Bruce McArthur was previously questioned, released by police in separate incident
Toronto police have launched an internal investigation after receiving information about an earlier incident involving alleged serial killer Bruce McArthur.
|Report an Error|
Share via Email
Years before he was named as an alleged serial killer, Bruce McArthur was brought in by police for questioning in a separate incident unrelated to men missing from Toronto’s Gay Village and was let go, according to sources familiar with the incident.
McArthur, who is now charged with six counts of first-degree murder, was brought in after the 2014 closure of a police investigation dubbed Project Houston, which investigated three missing persons, and before the 2017 launch of Project Prism, which culminated in McArthur’s January arrest, sources said.
Homicide detectives now probing McArthur’s case did not find out that police had previously questioned McArthur until after his arrest. These investigators then passed this information to the Toronto police professional standards unit and an internal investigation began Monday.
“The chief has always said, if we come across issues that need addressing, we would not wait. We would act as soon as practical,” Toronto police spokesperson Meaghan Gray told Torstar News Service in a statement Tuesday night. “Information was brought forward by our investigators that was concerning. That information was referred to professional standards and, as early as yesterday, an investigation was started.”
Gray said that police would not provide any details, “in order to ensure a fair disciplinary process and to protect evidence that is now part of a complex homicide investigation.”
“We know this information will be disappointing to some members of the community,” Gray added. “In addition to listening to their concerns, we have always said we are open to a public inquiry into these investigations, and Chief (Mark) Saunders has already taken steps to consider what areas can be reviewed right now, during the ongoing investigation.”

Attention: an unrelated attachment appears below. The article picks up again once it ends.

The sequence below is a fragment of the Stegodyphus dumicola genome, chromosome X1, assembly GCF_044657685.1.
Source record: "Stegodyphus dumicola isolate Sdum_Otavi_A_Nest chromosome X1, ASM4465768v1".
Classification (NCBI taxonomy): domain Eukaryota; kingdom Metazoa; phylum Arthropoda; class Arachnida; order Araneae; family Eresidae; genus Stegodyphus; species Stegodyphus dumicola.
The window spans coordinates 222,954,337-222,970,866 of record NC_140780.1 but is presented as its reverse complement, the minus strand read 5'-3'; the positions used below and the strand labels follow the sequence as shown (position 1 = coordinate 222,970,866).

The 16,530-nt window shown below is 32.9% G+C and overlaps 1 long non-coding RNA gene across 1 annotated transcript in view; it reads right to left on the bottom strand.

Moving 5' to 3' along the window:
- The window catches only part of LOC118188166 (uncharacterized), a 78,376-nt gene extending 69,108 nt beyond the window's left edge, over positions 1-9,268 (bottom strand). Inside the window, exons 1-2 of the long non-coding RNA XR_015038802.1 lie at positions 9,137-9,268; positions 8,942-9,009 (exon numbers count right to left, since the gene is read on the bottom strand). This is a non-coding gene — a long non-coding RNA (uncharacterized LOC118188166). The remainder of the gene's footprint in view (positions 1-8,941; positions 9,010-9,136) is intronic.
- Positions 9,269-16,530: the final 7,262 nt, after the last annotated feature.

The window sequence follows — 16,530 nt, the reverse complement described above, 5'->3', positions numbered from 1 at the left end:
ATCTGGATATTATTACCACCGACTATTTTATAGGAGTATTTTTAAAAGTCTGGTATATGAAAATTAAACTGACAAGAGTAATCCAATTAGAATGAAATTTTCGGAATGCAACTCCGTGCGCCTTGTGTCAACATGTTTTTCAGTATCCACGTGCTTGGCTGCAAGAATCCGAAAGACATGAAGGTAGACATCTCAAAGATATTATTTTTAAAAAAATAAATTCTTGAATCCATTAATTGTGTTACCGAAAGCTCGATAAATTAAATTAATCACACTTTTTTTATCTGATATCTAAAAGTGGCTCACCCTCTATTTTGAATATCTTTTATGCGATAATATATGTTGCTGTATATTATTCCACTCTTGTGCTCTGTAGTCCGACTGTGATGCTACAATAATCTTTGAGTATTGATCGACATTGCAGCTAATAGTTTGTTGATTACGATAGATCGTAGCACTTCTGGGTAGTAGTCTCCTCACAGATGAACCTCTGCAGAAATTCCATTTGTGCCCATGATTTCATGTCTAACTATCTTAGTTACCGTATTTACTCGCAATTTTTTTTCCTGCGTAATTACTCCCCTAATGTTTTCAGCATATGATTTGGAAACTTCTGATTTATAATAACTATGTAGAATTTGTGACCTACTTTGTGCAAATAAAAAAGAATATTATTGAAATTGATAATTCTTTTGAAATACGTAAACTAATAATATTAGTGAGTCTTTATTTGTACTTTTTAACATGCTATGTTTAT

Torstar News Service does not know under what circumstances McArthur was brought in for questioning, nor the particulars of the information recently exchanged between officers that has triggered the internal investigation.
Torstar News Service has also confirmed that the police chief, Saunders, met Tuesday with Jaime Watt, who heads the high-profile crisis communications firm Navigator. In her statement to the Star, Gray said that Navigator had not been retained, “but rather the chief has met with Jaime Watt, an active leader within (the LGBTQ) community, to discuss our ongoing efforts to connect with the LGBTQ community.”
McArthur, 66, is facing six charges of first-degree murder in the deaths of men who began disappearing from the area of the Church-Wellesley Village in 2010.
He is charged in the deaths of Andrew Kinsman, 49; Selim Esen, 44; Majeed Kayhan, 59; Soroush Mahmudi, 50; Dean Lisowick, 47; and Skandaraj “Skanda” Navaratnam, 40.
On Monday, police held a press conference and took the rare step of releasing a photo of a deceased man they believe to be a seventh victim. Det. Sgt. Hank Idsinga, who is in charge of the McArthur investigation, said police decided to publicize the photo in the hope that someone can identify him. Sources with knowledge of the ongoing probe have told Torstar News Service that investigators uncovered reams of evidence in the case, including digital images linked to McArthur.
The remains of six people have been found in large planters at a Leaside home where McArthur did landscaping work. Three of those individuals have since been identified as Kinsman, who was identified through fingerprint evidence, and Navaratnam and Mahmudi, whose identities were confirmed through dental records.
McArthur’s arrest in January followed years of missing persons reports and suspicions in and around the Gay Village that a serial killer was at work. In November 2012, police convened a task force dubbed Project Houston to search for three missing men (Kayhan, Navaratnam and Abdulbasir Faizi, 44) who disappeared between 2010 and 2012. The task force was shut down after 18 months. Police said recently the project was closed because there was “no evidence to suggest criminal activity.”
In July 2017, after the more recent disappearances of Kinsman and Esen, police launched Project Prism, the ongoing investigation that is now focused on McArthur.